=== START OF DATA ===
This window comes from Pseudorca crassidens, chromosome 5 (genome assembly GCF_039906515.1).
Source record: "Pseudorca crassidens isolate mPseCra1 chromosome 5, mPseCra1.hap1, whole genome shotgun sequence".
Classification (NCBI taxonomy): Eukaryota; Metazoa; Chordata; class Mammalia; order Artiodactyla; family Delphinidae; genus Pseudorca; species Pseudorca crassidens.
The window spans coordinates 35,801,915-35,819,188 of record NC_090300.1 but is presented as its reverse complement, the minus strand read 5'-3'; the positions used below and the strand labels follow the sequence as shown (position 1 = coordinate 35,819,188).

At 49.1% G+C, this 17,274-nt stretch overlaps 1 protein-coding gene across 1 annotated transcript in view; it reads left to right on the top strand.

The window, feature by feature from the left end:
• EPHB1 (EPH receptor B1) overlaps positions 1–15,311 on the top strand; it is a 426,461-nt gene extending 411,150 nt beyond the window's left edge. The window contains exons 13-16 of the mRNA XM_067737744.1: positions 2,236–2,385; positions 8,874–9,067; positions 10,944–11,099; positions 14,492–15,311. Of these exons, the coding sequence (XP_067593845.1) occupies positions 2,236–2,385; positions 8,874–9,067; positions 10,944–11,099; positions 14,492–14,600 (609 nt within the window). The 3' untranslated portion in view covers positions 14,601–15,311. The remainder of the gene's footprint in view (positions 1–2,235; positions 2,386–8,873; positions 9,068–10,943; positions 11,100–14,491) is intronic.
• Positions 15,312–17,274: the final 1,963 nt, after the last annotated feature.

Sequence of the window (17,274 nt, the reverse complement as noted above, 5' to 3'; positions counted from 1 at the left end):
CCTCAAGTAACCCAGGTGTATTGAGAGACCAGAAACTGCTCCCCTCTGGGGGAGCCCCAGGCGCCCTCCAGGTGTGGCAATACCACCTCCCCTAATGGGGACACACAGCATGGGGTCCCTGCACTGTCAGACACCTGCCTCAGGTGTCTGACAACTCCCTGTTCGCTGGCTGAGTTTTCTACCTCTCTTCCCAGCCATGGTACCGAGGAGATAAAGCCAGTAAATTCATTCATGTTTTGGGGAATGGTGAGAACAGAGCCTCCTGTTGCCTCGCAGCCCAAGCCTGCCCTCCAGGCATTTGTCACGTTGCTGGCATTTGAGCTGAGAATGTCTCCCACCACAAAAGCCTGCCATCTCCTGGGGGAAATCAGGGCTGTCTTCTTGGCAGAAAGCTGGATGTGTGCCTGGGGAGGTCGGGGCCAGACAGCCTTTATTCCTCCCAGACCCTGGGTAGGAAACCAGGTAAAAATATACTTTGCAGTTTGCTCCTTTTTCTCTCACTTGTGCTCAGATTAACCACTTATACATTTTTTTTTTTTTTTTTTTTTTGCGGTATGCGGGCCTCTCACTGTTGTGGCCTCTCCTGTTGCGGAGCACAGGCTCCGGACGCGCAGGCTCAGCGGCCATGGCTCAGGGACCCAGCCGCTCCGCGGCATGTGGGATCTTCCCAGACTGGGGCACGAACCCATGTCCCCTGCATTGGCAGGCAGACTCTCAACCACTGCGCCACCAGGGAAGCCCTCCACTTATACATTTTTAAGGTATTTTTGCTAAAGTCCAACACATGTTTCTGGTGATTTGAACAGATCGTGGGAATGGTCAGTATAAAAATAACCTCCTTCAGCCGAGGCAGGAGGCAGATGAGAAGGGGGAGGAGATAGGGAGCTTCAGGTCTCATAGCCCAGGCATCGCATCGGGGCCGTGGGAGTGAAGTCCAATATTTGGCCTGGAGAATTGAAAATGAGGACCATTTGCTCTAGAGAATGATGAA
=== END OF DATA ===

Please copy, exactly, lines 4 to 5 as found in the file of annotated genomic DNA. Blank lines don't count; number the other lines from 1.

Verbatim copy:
The window spans coordinates 35,801,915-35,819,188 of record NC_090300.1 but is presented as its reverse complement, the minus strand read 5'-3'; the positions used below and the strand labels follow the sequence as shown (position 1 = coordinate 35,819,188).

At 49.1% G+C, this 17,274-nt stretch overlaps 1 protein-coding gene across 1 annotated transcript in view; it reads left to right on the top strand.